e street film society

2014 End-of-Year Cramfest Capsules, Part I

mortenson-isaac-dunst-januaryI am devoting the entire week of Thanksgiving to cramming for my best of 2014 lists and SFFCC awards ballot – catching up on the movies I missed, screening as-yet-unreleased awards season hopefuls, and rewatching some of my favorites from earlier in the year.

Friday, November 21

The Two Faces of January (Dir.: Hossein Amini; GRADE: B) This silken Patricia Highsmith adaptation is the directorial debut of long-time screenwriter Hossein Amini (The Wings of the Dove, Drive), and while it is well-crafted and alluring, it could have benefited from a more assured hand.  Oscar Isaac is an American con man living in Greece who projects himself into the orbit of a dapper American couple played by Viggo Mortensen (smoking the fuck out of a cigarette) and Kirsten Dunst, seeing them first as marks, later as father figure and lover, respectively, and finally as accomplices in murder.  There is a thrilling, who’s-conning-who elasticity to the film, but it feels vaporous and unsteady, lovely to look at and yet visually unrealized and indistinct.

happy-christmas-anna-kendrickSabotage (Dir.: David Ayer; GRADE: B+) Along with The Lego Movie, Edge of Tomorrow, and to a lesser extent The Equalizer, David Ayer’s profoundly scuzzy Sabotage  is my nominee for The Unexpectedly Awesome Film of the Year.  Another movie from a screenwriter turned director, but this fourth film from David Ayer has a visceral visual confidence. This is Arnold Schwarzenegger’s Clint Eastwood film, an ultra-violent shock of steely-eyed action electricity that merges a heist film, a revenge film, an all-star action film, and an Agatha Christie whodunit into everything I ever wanted but never got from The Expendables franchise, minus Dolph Lundgren.

Saturday, November 22

Happy Christmas (Dir.: Joe Swanberg; GRADE: B) Fun fact: Joe Swanberg will have written, directed, produced, and starred in four films by the time you finish reading this sentence.  That said, this is only the second Swanberg movie that I have seen after last year’s Drinking Buddies, and it makes a nice, low-key companion to that nice, low-key film.  The Swanberg twist – and it’s a good one – seems to be that the female characters are complex and self-destructive and searching, while the men are simple and domestic.  Anna Kendrick is very good as an overgrown screwup who comes home to live with her brother (Swanberg) and his wife (Melanie Lynskey), but despite a relaxed and intimate atmosphere – a nice touch is that babies and animals behave naturally and uncoached – there is barely any movie here to grasp onto.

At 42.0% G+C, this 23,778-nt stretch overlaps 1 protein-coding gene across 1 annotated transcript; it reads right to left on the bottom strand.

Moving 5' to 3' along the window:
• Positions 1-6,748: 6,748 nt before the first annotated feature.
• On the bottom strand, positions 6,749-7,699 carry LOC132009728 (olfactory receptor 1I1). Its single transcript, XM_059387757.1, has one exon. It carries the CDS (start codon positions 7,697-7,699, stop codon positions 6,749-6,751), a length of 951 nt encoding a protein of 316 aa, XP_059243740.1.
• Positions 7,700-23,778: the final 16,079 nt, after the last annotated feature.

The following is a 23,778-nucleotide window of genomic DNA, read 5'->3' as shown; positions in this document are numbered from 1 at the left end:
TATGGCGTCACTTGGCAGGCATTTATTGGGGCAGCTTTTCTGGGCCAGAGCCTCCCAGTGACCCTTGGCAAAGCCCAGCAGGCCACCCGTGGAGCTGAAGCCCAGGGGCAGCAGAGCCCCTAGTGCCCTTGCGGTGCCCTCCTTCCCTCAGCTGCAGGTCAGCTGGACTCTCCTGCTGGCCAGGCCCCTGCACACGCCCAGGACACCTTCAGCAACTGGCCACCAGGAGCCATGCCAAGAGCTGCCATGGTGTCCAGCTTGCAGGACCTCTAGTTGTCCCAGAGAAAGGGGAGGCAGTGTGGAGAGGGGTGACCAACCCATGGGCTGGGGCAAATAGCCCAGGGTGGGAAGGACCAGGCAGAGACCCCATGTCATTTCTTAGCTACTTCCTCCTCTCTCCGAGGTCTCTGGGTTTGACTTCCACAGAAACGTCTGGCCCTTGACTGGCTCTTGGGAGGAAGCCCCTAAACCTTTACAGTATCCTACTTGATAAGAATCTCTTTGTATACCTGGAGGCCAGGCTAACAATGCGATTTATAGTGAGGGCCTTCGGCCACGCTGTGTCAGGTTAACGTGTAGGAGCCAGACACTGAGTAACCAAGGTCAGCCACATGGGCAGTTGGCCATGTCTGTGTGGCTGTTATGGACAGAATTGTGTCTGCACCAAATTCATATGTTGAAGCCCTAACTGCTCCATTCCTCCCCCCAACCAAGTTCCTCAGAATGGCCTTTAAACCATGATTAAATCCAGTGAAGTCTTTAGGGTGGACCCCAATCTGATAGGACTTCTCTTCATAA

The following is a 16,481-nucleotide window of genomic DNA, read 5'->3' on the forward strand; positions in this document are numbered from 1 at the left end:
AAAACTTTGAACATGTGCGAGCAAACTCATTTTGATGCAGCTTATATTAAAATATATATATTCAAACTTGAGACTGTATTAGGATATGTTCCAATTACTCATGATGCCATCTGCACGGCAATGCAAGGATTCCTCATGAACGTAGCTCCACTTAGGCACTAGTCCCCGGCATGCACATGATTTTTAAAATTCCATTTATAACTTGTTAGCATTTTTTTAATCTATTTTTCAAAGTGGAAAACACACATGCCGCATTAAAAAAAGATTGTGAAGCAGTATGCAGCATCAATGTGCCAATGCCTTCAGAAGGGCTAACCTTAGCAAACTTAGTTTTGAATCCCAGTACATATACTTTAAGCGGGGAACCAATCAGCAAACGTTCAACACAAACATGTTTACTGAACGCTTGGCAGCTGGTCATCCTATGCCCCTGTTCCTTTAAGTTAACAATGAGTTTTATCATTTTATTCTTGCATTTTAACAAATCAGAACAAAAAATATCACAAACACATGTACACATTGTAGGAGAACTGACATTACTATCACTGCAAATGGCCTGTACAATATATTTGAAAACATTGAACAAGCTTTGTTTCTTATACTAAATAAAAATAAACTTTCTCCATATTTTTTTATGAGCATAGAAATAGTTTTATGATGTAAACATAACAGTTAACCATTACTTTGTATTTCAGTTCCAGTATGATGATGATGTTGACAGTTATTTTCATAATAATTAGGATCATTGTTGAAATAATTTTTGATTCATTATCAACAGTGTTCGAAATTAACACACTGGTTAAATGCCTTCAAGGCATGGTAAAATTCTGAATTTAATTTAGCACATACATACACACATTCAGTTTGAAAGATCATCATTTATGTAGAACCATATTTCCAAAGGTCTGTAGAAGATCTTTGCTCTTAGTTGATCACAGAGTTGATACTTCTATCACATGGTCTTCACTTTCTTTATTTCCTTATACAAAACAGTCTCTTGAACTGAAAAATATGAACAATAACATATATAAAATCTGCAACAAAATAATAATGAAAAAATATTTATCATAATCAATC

Frank (Dir.: Lenny Abrahamson; GRADE: C+) A hack songwriter thrusts himself into the cult-like orbit of a mentally unstable avant-garde bandleader, a man who lives life in a papier-mache head, onstage and off.  Abrahamson flings the film in so many directions – by turns, it’s a zany comedy, a serious portrait of mental illness, a story of showbiz ambition, a social media satire, and more – that there is no center to hold it together.  Fine performances by Michael Fassbender (mostly hidden under the head) and Maggie Gyllenhaal can’t save it.

indexPoint and Shoot (Dir.: Marshall Curry; GRADE: B+) This unbelievable documentary about American thrill-seeker turned Libyan rebel soldier Matt VanDyke is the missing link between Grizzly Man and American Sniper.

Code Black (Dir.: Ryan McGarry; GRADE: B) Just as bloody as Sabotage, but this time a documentary going behind the scenes in the emergency center at L.A. County Hospital, directed by one of the hospital’s doctors.  Beyond the graphic realism, this is more of an aggravated state-of-the-state than a pick-a-side political treatise.